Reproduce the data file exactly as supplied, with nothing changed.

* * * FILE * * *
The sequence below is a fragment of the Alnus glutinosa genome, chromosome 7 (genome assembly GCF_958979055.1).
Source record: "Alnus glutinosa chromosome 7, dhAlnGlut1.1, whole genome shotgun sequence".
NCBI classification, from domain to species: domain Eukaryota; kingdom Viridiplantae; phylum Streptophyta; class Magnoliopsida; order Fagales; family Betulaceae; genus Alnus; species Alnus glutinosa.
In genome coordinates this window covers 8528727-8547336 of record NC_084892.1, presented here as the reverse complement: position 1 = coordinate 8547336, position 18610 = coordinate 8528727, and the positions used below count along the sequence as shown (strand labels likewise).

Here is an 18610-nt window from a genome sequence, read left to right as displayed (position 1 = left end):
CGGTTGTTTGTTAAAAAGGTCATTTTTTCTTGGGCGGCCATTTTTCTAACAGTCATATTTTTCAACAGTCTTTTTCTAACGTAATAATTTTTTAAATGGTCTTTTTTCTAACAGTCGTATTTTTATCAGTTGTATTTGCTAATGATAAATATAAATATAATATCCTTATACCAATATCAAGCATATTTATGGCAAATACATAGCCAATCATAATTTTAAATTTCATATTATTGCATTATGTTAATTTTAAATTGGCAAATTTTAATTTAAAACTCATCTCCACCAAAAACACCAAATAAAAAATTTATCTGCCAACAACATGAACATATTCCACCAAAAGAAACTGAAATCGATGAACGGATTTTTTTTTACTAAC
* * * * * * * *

The sequence below is a fragment of the Alnus glutinosa genome, chromosome 7 (genome assembly GCF_958979055.1).
Source record: "Alnus glutinosa chromosome 7, dhAlnGlut1.1, whole genome shotgun sequence".
NCBI classification, from domain to species: domain Eukaryota; kingdom Viridiplantae; phylum Streptophyta; class Magnoliopsida; order Fagales; family Betulaceae; genus Alnus; species Alnus glutinosa.
In genome coordinates this window covers 8528727-8547336 of record NC_084892.1, presented here as the reverse complement: position 1 = coordinate 8547336, position 18610 = coordinate 8528727, and the positions used below count along the sequence as shown (strand labels likewise).

Here is an 18610-nt window from a genome sequence, read left to right as displayed (position 1 = left end):
CGGTTGTTTGTTAAAAAGGTCATTTTTTCTTGGGCGGCCATTTTTCTAACAGTCATATTTTTCAACAGTCTTTTTCTAACGTAATAATTTTTTAAATGGTCTTTTTTCTAACAGTCGTATTTTTATCAGTTGTATTTGCTAATGATAAATATAAATATAATATCCTTATACCAATATCAAGCATATTTATGGCAAATACATAGCCAATCATAATTTTAAATTTCATATTATTGCATTATGTTAATTTTAAATTGGCAAATTTTAATTTAAAACTCATCTCCACCAAAAACACCAAATAAAAAATTTATCTGCCAACAACATGAACATATTCCACCAAAAGAAACTGAAATCGATGAACGGATTTTTTTTTACTAAC